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Most of the lawyers I know rely on referral sources for new business, at least to a certain extent. Depending on your practice, the relationships you develop with potential referral sources may be more important than knowing prospective clients. For example, estate planning lawyers rely on insurance brokers and private bankers to meet wealthy people. Attorneys serving middle-market companies are introduced to business owners by accountants. Bankruptcy and white-collar criminal lawyers refer different parties in their matters to other lawyers in the same practice.
When developing referral relationships, a lot of lawyers are concerned that they do not have much business to refer back. Even if the referral source does not expect a quid pro quo, everyone would like to see more business come their way.
Still, there are plenty of things you can do besides referring work to stay in the good graces — and on the radar — of your referral sources. Here are some thoughts.
Do a good job with the referral. Reciprocity may be important at some point in time but taking care of the client is job one.
Express appreciation. Send a handwritten thank-you note ASAP — even before you are sure you will be retained. As a banker once said to me, “There are plenty of good lawyers I can send work to; I want to send it to someone who appreciates it.” If it is a particularly large matter, consider whether you should provide more substantial recognition at holiday time or when the matter is concluded, such as a nice bottle of wine or a dinner.
Keep the referral source in the loop. If the client relationship allows it, find out if and how referral sources would like to be kept informed about their clients’ matters, especially if something may affect the work they are doing (e.g., taxes).
Build a relationship. Take referral sources to lunch and ask about their practices or companies. What kind of business are they seeking? Who is their ideal customer or client? How can you recognize a prospect for them? Let them know you will do your best to identify opportunities.
Make introductions. Even if you don’t have business to give, you have contacts to share. Perhaps a banker can meet with your firm’s CFO. Maybe an engineer would enjoy playing a round of golf with you and your contractor client. You might even facilitate a networking event or host a happy hour for people who would benefit from knowing one another. Maybe an HR trainer can submit a proposal to work with your firm.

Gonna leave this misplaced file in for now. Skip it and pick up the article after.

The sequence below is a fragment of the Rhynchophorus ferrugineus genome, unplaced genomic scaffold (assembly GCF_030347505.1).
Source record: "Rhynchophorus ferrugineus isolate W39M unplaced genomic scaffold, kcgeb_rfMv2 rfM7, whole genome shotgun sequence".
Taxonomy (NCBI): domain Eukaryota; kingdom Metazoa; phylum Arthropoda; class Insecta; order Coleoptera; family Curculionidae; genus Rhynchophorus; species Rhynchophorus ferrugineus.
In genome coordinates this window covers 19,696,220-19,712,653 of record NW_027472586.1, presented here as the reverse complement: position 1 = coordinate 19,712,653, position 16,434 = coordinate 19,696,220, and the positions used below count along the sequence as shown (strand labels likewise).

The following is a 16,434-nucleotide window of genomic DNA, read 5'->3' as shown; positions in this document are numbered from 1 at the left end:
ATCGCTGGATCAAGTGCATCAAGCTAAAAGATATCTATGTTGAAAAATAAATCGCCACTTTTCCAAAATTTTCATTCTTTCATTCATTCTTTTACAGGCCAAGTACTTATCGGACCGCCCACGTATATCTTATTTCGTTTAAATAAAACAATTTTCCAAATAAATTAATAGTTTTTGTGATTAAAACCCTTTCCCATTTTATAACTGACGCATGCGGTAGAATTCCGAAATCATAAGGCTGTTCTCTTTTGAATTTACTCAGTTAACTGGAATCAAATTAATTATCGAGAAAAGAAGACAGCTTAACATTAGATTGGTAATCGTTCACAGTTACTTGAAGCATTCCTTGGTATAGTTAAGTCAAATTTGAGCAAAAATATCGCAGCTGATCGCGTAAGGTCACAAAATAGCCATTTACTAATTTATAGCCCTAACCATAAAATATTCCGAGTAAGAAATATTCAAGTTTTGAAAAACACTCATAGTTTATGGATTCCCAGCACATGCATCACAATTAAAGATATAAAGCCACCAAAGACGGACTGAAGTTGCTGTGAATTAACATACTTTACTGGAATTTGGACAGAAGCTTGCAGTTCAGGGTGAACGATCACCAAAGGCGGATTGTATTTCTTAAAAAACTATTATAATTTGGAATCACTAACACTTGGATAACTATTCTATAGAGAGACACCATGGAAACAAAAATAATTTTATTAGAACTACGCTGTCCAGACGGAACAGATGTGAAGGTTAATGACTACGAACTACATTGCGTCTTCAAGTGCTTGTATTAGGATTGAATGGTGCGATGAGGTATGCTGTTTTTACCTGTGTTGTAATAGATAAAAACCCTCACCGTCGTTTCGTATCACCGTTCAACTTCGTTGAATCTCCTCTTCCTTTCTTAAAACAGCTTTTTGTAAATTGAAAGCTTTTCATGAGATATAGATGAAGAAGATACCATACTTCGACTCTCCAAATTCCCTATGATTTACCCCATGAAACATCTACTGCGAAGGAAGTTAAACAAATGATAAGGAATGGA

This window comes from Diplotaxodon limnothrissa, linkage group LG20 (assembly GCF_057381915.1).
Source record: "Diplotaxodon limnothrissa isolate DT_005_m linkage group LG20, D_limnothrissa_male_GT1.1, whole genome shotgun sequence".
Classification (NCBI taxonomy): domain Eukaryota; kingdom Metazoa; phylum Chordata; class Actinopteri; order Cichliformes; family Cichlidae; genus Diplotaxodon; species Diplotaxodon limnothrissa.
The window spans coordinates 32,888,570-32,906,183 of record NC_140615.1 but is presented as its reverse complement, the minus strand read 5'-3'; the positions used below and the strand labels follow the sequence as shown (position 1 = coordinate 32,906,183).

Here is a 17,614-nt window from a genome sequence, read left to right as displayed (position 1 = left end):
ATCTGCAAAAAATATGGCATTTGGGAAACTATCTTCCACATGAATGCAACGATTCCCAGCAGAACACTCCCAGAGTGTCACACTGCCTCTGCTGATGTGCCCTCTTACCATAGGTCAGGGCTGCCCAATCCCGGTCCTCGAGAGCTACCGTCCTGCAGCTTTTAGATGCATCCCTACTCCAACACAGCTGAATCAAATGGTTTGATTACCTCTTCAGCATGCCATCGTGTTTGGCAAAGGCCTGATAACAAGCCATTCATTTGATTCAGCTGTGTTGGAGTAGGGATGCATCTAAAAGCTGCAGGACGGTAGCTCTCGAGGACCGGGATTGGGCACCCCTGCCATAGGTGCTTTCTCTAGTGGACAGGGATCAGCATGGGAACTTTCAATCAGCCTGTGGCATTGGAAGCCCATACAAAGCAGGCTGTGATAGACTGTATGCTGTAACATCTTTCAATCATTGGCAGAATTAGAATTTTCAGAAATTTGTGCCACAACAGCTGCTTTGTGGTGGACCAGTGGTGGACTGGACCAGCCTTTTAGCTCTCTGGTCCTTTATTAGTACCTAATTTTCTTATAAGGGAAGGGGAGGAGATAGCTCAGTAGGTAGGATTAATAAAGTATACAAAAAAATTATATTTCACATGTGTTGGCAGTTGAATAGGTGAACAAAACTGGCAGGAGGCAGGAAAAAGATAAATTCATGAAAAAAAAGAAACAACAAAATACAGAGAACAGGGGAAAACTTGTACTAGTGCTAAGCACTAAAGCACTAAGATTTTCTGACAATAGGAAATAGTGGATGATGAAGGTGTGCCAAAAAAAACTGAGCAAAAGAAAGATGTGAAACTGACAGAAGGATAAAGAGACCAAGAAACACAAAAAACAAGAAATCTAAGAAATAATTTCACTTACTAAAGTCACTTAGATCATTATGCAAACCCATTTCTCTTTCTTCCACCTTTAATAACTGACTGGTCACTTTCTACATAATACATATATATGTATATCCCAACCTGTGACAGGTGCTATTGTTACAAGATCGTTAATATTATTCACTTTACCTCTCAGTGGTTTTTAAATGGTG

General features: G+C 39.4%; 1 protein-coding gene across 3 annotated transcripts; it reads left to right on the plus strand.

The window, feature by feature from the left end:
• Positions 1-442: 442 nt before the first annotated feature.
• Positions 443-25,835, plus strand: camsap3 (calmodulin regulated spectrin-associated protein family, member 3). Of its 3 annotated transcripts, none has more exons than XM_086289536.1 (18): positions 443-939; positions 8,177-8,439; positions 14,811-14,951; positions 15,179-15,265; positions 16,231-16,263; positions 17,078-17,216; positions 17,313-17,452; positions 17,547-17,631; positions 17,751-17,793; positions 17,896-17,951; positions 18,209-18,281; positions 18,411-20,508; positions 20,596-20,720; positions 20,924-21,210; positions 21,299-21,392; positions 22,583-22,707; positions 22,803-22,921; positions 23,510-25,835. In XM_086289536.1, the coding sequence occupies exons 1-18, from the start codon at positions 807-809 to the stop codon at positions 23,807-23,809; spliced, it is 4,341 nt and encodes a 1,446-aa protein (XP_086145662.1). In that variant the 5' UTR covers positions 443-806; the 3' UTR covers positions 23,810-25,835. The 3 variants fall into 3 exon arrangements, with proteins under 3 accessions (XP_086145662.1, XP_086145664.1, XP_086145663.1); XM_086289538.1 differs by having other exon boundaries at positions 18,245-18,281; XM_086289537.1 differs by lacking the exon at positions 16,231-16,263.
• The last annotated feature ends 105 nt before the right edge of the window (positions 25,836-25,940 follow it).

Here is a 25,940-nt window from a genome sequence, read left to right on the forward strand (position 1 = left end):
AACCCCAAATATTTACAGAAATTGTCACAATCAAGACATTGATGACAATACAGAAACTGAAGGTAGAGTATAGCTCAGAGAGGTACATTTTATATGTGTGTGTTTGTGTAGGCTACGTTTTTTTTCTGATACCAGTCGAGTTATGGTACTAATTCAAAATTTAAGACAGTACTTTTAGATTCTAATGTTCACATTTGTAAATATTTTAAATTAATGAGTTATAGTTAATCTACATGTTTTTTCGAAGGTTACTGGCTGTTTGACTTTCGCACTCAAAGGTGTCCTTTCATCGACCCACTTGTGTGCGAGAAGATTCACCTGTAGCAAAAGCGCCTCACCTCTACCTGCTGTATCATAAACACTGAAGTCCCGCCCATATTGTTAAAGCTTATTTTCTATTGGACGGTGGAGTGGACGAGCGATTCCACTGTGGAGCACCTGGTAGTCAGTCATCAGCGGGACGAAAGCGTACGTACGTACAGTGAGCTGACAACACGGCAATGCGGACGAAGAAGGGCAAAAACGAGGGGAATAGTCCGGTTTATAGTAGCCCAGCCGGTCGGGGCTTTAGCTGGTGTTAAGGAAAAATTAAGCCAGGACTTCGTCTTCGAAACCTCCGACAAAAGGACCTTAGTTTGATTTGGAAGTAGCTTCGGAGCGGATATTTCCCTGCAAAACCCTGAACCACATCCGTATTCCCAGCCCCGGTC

Include them. Invite referral sources to firm parties and events so they can meet others in your circle.
Return the favor. If you can, send business back to people who are referring business to you. Obviously, this needs to be in the best interest of the client. If you don’t already, maintain a list of your contacts and track both inbound and outbound referrals.
Be strategic about your referrals. Everyone has strengths. There are banks, for example, that finance yachts or insurance companies that cover art collections. Learn the personalities and niches of your referral sources and be sure to factor these in when sending out business.
Spread the wealth. If you give a client the names of three real estate brokers to interview, you can advise all three that you passed along their contact information.
Use social media. Follow referral sources on LinkedIn and Twitter and share their articles or comments.
Give them exposure. If you are putting together a panel, it is a chance to give a good referral source some visibility. If you are writing an article, consider co-authoring with someone who sends you business.
Nominate them. Look for chances to get referral sources recognition or benefits through awards (e.g., investment banker of the year) or other activities (e.g., a board or club membership).
Provide substantive information. Ask if you can speak at a contact’s annual client or customer seminar. Offer to write an article for the referral source’s client or customer newsletter. Do a lunch-and-learn for company employees (e.g., the basics of estate planning) or provide a service to the company (e.g., an employment hotline for supervisors).
For many lawyers, referral sources are critical to developing a practice. Rather than targeting every prospect, it’s more efficient to know the people who know the people you’d like to represent.
Keep in mind that quality is more important than quantity. You don’t need dozens of referral sources to build your practice; four or five good sources can make a career. Focus on your best opportunities and concentrate your efforts on taking good care of them and their clients.
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